Time to Ban “Ban the Box” Once and For All

Date: May 01, 2017

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Guest editorial by NFIB/Colorado State Director Tony Gagliardi

It came sailing out of the House side of the Colorado General Assembly propelled by the winds of well-meaning intention. Fortunately, especially for small businesses in the state, House Bill 1305 hit severe turbulence in the Senate and crashed—for now.

Advocates for prohibiting employers from asking a job-seeker up front if he or she has ever been convicted of a crime, popularly called ‘ban the box,’ would be dismayed to hear this, but significant research on the issue finds that it “doesn’t help many ex-offenders, and actually decreases employment for black and Hispanic men who don’t have criminal records.”

That quote comes from the left-of-center Brookings Institution in an article by Jennifer Doleac (“ ‘Ban the Box’ does more harm than good”), who with her colleague, Benjamin Hansen, concluded, “Overall the unintended consequences of ‘ban the box’ are large, and run counter to one of its goals: reducing racial disparities in employment. For this reason, I hope jurisdictions repeal their ‘ban the box’ laws … Advocates could push for policies that would provide more information to employers about ex-offenders’ job-readiness, rather than taking information away.”

Doleac and Hansen are not alone in finding what they did. Amanda Agan, a Princeton University economist, and Sonja Starr, a University of Michigan Law School professor, in their research paper worried that “withholding information about criminal records could risk encouraging statistical discrimination: employers may make assumptions about criminality based on the applicant’s race.”

Supportively, that is what even more research has found. Harry Holzer of Georgetown University, Steven Raphael of the University of California Berkeley, and Michael Stoll of the University of California Los Angeles concluded from their collaborative study, “We find that employers who check criminal backgrounds are more likely to hire African American workers, especially men. This effect is stronger among those employers who report an aversion to hiring those with criminal records than among those who do not … These results suggest that, in the absence of criminal background checks, some employers discriminate statistically against black men and/or those with weak employment records.” [Italics added]

According to Wikipedia, “The campaign [to ban the box] began in Hawaii in the late 1990s, and has gained strength in other U.S. states following the 2007–2009 recession. Its advocates say it is necessary because a growing number of Americans have criminal records due to tougher sentencing laws particularly for drug crimes, and are having difficulty finding work because of high unemployment and a rise in background checks that followed the September 11 terror attacks on the United States.”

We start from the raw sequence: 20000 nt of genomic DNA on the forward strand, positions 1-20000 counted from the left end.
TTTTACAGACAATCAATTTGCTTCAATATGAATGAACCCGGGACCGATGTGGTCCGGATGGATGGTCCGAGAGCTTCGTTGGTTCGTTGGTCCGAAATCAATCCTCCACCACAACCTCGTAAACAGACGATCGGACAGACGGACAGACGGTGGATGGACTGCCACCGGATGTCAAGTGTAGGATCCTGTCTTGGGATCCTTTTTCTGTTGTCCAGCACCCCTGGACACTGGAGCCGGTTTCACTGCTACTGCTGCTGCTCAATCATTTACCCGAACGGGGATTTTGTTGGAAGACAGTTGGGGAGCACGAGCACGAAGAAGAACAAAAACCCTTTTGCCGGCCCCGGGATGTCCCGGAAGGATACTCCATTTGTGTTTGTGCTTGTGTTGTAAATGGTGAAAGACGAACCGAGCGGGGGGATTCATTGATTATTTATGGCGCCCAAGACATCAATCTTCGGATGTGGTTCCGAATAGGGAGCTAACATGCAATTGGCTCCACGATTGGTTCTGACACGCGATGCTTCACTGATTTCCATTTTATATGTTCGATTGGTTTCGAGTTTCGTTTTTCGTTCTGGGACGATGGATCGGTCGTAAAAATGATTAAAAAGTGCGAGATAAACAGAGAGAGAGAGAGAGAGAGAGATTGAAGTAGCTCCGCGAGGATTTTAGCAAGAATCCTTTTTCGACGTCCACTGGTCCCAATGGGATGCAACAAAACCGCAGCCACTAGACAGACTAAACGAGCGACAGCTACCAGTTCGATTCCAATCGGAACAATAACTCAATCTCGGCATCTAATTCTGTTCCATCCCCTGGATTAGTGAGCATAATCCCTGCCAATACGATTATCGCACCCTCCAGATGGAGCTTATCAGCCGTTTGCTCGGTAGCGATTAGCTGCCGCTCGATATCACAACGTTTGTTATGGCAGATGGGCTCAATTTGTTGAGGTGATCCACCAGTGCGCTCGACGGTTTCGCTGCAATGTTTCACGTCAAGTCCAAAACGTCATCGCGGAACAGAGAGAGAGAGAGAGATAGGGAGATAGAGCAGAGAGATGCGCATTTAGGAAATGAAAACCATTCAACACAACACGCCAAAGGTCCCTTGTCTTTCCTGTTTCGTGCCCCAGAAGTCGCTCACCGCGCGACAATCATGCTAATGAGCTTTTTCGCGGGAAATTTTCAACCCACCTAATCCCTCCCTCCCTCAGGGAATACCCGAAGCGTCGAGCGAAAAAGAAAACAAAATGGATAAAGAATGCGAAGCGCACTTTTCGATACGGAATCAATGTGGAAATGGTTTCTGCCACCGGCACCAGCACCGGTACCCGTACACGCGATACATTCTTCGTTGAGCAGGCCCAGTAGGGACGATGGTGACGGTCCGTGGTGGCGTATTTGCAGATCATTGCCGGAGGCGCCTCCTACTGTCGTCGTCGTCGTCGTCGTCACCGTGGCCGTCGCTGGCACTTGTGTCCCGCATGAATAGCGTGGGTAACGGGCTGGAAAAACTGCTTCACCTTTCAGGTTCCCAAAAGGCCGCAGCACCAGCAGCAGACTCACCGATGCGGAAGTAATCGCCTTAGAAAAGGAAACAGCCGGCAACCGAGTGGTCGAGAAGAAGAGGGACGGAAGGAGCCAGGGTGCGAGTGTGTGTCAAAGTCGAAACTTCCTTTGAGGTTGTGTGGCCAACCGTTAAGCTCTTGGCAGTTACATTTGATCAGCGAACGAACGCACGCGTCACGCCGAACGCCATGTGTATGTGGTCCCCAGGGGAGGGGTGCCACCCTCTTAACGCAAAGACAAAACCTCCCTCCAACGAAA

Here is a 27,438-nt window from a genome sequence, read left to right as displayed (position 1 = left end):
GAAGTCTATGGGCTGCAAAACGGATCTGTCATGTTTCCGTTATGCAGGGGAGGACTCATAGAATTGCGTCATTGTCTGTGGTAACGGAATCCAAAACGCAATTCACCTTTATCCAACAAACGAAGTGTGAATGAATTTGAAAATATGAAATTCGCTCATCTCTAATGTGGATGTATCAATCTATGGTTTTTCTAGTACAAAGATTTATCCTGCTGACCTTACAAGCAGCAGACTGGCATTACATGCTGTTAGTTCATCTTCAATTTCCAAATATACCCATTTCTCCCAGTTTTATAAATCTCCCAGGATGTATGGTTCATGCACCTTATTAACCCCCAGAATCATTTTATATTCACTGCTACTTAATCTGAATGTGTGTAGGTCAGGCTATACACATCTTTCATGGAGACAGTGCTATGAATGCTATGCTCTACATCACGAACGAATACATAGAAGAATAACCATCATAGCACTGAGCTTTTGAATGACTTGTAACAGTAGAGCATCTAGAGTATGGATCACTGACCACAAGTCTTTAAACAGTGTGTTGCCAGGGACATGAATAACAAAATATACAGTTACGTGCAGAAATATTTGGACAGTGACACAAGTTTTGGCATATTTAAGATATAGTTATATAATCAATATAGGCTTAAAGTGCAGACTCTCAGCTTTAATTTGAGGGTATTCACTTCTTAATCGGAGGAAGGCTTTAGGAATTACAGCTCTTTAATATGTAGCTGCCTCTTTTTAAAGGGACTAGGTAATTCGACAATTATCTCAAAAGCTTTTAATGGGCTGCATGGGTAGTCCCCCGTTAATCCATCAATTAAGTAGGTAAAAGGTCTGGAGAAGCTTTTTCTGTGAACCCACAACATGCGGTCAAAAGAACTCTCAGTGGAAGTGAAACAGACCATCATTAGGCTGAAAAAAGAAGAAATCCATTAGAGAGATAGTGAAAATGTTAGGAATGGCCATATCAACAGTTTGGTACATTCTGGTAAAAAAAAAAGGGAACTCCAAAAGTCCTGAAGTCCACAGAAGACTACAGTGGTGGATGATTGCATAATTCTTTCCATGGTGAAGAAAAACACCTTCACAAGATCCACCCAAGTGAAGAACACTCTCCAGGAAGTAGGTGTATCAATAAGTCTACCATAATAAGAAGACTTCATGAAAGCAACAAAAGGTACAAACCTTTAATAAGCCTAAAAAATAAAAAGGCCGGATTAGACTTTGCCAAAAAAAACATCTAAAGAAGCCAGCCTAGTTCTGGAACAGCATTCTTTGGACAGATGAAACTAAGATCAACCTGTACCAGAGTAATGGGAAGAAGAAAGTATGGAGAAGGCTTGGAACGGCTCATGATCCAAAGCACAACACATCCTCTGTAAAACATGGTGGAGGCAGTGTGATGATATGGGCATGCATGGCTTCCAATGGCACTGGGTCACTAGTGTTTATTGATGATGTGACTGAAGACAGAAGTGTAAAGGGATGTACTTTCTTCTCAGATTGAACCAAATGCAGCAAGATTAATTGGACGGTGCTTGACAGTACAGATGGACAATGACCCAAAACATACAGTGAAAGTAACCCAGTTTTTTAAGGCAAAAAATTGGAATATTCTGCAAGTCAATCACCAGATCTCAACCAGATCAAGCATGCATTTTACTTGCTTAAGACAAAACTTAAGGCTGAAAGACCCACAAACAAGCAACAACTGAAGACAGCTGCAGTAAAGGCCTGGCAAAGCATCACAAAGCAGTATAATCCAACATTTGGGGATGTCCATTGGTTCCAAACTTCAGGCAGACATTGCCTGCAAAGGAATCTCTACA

But from the research cited above, it’s clear that ‘ban the box’ laws, which have gained support from Republicans and Democrats alike and are in place in many corporate hiring policies, are having terribly opposite effects from its supposed purpose. Even another left-of-center think-tank, the Urban Institute, seems to be throwing in the towel on ‘ban the box.’ As Institute researcher Christina Plerhopes Stacy puts it:

“The status quo is clearly not the answer, and there’s no doubt that the intent of ban-the-box legislation is good. However, the policy may be causing increased discrimination against groups that disproportionately have a criminal history. What is needed instead are policies and programs that address problems much farther upstream, where members of minority communities are being funneled into the criminal justice system.”

On May 1, the Senate State Affairs Committee rightfully killed House Bill 1305, which I testified against. I’ve been asked why the National Federation of Independent Business, of which I serve as its Colorado state director, is one of the few business group to oppose ‘ban the box.’

It’s quite simple: In addition, to ‘ban the box’ being demonstrably bad public policy, we also represent the thousands of small-business owners who can’t afford the legal departments and human resource departments which can thoroughly vet every job-applicant.

Oh, and by the way, as the research shows, small businesses are still doing a better job at giving someone a second chance who couldn’t get past the lobby of a huge corporation.

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NFIB/Colorado State Director Tony Gagliardi

 

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